Defining possessive nouns is tricky. There are several unique rules that can confuse even the most seasoned writer. And to make things even more complicated, not all style books are in agreement about how to handle possessive nouns.
Today we will clear up possessive nouns once and for all using the AP Stylebook’s guidelines. Let’s get to work.
Most singular nouns define a possessive relationship by adding an ’s to the end of the word.
- For example: the girl’s book or Justin’s donut (hands off my donut!).
Singular common nouns ending in s also define a possessive relationship by adding ’s to the end of the word.
- For example: the hostess’s station or the witness’s testimony.
When a singular proper noun ends in s, add an apostrophe to the end of the word and leave off the extra s.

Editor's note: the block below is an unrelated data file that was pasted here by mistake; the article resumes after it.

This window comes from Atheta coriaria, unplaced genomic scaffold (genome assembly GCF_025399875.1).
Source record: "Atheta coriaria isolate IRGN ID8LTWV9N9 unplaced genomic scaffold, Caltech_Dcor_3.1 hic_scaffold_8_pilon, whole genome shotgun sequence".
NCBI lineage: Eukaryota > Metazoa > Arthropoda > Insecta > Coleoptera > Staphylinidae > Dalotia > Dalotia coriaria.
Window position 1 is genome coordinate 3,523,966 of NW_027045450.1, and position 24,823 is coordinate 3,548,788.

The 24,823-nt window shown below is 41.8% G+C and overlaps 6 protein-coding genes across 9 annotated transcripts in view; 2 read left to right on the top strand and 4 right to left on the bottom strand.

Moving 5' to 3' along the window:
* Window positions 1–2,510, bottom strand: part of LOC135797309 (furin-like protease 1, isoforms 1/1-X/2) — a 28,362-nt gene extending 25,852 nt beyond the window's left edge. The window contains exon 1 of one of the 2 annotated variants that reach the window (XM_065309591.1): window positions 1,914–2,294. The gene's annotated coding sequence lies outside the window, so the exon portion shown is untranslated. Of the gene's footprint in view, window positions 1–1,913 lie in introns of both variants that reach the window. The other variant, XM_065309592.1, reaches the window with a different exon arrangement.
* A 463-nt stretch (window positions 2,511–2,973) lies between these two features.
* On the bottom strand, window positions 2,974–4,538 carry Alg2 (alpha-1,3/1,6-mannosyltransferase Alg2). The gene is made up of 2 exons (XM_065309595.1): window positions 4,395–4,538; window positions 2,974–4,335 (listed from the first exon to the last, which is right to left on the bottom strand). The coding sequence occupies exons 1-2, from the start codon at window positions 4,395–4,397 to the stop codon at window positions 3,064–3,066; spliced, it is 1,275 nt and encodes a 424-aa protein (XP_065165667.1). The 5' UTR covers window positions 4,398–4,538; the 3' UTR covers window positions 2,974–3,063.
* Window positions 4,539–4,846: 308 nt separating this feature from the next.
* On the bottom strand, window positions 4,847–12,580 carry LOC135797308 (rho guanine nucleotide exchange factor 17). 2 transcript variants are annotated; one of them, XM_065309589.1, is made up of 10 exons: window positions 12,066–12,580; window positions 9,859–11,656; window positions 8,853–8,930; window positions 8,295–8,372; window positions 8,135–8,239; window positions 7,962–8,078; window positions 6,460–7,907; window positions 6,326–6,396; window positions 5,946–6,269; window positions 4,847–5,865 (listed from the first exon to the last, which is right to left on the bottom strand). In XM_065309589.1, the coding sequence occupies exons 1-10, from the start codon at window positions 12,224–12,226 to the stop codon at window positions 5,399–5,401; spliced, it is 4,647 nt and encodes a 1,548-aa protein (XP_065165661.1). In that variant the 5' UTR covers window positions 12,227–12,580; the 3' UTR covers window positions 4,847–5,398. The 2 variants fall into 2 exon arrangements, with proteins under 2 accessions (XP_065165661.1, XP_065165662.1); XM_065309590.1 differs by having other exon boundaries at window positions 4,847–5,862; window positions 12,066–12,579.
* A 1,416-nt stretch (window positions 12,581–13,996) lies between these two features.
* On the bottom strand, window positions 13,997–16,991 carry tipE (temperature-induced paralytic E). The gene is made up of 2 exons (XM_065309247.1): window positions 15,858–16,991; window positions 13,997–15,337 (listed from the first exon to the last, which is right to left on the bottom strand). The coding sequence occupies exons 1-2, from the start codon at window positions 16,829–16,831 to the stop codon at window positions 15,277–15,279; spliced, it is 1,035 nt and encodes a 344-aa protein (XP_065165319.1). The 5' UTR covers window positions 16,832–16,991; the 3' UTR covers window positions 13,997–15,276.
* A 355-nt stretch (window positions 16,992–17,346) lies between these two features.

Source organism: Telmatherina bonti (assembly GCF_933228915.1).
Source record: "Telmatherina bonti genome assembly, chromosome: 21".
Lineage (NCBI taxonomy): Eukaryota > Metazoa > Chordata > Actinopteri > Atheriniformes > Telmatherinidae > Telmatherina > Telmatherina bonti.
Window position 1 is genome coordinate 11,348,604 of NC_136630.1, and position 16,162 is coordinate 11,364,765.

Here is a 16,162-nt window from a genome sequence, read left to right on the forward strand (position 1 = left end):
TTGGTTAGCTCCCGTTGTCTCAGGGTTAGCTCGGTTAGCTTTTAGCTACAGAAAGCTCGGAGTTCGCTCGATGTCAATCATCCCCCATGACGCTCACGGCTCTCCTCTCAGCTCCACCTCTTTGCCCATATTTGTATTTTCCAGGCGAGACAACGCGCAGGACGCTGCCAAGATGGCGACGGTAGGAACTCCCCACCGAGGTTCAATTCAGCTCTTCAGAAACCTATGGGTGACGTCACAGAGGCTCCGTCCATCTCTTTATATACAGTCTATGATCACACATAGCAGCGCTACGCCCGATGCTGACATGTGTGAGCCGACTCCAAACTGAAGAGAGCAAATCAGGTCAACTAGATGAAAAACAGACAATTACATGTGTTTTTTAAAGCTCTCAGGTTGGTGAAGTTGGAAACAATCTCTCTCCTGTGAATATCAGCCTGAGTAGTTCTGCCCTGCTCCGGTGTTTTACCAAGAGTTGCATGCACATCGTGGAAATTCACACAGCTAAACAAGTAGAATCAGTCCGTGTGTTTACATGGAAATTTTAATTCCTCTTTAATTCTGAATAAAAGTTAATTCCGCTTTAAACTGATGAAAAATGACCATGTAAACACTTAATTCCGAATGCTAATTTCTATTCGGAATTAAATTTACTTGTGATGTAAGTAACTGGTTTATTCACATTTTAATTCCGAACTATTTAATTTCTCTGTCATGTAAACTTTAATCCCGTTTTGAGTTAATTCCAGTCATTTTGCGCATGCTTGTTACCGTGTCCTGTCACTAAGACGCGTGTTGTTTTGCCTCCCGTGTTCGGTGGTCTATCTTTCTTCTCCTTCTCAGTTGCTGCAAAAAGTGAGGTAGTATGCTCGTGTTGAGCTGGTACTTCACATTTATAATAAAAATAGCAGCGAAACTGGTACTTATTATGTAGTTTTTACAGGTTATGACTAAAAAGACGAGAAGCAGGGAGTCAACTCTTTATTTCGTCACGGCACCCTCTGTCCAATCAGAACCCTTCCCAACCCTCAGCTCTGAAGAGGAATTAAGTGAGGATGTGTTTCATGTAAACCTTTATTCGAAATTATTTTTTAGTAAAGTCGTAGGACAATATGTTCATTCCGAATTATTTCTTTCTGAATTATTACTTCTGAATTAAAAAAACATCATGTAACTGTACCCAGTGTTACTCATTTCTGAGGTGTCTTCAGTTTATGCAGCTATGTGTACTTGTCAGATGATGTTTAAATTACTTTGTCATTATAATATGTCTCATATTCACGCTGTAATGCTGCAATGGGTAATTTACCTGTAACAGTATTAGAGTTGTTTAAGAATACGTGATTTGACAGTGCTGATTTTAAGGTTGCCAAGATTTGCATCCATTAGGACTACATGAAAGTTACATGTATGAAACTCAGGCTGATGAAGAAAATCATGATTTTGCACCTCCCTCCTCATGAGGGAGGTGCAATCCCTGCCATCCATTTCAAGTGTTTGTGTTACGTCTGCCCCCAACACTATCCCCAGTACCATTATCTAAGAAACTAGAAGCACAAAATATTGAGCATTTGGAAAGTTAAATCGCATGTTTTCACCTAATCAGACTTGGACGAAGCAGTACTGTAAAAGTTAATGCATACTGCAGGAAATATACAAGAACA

- For example: Jesus’ followers or Maus’ story.
Most plural nouns end in s already. To define a possessive relationship with these, add an apostrophe to the end of the word.
- For example: the dogs’ bowls or the books’ pages.
If a plural noun does not end in s, make it possessive by adding an ’s to the end of the word.
- For example: women’s rights or alumni’s donations.
If a word doesn’t end in s but ends with an s-sound AND the next word begins with an s, you can define possession by adding just an apostrophe.
- For example: her conscience’ song or for appearance’ sake.
Otherwise, always add ’s to the end of the word.
- For example: her conscience’s whisper or for pity’s sake.
When to use it’s or its can be confusing. However, all pronouns define a possessive relationship by adding an s to the word.
- For example: its or hers.
Most often, pronouns with apostrophes are contractions.
- For example: it’s is the contracted form of it is.
Take these rules and go write without fear. If you get stuck, remember that ProWritingAid’s Grammar Check is here to help clear up your possessive nouns and much more besides.